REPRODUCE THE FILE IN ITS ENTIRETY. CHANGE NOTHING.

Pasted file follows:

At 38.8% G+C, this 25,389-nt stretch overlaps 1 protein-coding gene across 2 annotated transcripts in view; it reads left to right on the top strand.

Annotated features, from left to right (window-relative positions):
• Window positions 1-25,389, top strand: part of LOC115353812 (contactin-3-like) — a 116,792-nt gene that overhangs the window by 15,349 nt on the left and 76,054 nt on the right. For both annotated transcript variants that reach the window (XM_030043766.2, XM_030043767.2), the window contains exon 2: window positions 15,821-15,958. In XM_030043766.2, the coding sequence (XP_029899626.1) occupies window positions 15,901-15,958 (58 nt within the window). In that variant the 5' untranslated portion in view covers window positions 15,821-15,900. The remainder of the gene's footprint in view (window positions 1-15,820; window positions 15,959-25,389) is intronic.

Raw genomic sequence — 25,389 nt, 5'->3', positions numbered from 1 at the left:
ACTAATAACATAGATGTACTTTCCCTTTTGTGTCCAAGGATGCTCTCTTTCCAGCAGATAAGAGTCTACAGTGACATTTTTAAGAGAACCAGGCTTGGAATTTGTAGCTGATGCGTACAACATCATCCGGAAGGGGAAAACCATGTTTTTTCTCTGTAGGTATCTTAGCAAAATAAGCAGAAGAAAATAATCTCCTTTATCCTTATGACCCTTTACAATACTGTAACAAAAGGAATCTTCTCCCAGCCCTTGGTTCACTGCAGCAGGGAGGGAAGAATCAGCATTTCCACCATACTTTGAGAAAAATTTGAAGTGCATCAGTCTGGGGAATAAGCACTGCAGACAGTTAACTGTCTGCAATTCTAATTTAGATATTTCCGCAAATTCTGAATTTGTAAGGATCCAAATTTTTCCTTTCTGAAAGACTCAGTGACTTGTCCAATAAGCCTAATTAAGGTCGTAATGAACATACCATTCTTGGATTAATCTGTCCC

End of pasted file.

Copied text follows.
At 38.8% G+C, this 25,389-nt stretch overlaps 1 protein-coding gene across 2 annotated transcripts in view; it reads left to right on the top strand.

Annotated features, from left to right (window-relative positions):
• Window positions 1-25,389, top strand: part of LOC115353812 (contactin-3-like) — a 116,792-nt gene that overhangs the window by 15,349 nt on the left and 76,054 nt on the right. For both annotated transcript variants that reach the window (XM_030043766.2, XM_030043767.2), the window contains exon 2: window positions 15,821-15,958. In XM_030043766.2, the coding sequence (XP_029899626.1) occupies window positions 15,901-15,958 (58 nt within the window). In that variant the 5' untranslated portion in view covers window positions 15,821-15,900. The remainder of the gene's footprint in view (window positions 1-15,820; window positions 15,959-25,389) is intronic.

Raw genomic sequence — 25,389 nt, 5'->3', positions numbered from 1 at the left:
ACTAATAACATAGATGTACTTTCCCTTTTGTGTCCAAGGATGCTCTCTTTCCAGCAGATAAGAGTCTACAGTGACATTTTTAAGAGAACCAGGCTTGGAATTTGTAGCTGATGCGTACAACATCATCCGGAAGGGGAAAACCATGTTTTTTCTCTGTAGGTATCTTAGCAAAATAAGCAGAAGAAAATAATCTCCTTTATCCTTATGACCCTTTACAATACTGTAACAAAAGGAATCTTCTCCCAGCCCTTGGTTCACTGCAGCAGGGAGGGAAGAATCAGCATTTCCACCATACTTTGAGAAAAATTTGAAGTGCATCAGTCTGGGGAATAAGCACTGCAGACAGTTAACTGTCTGCAATTCTAATTTAGATATTTCCGCAAATTCTGAATTTGTAAGGATCCAAATTTTTCCTTTCTGAAAGACTCAGTGACTTGTCCAATAAGCCTAATTAAGGTCGTAATGAACATACCATTCTTGGATTAATCTGTCCC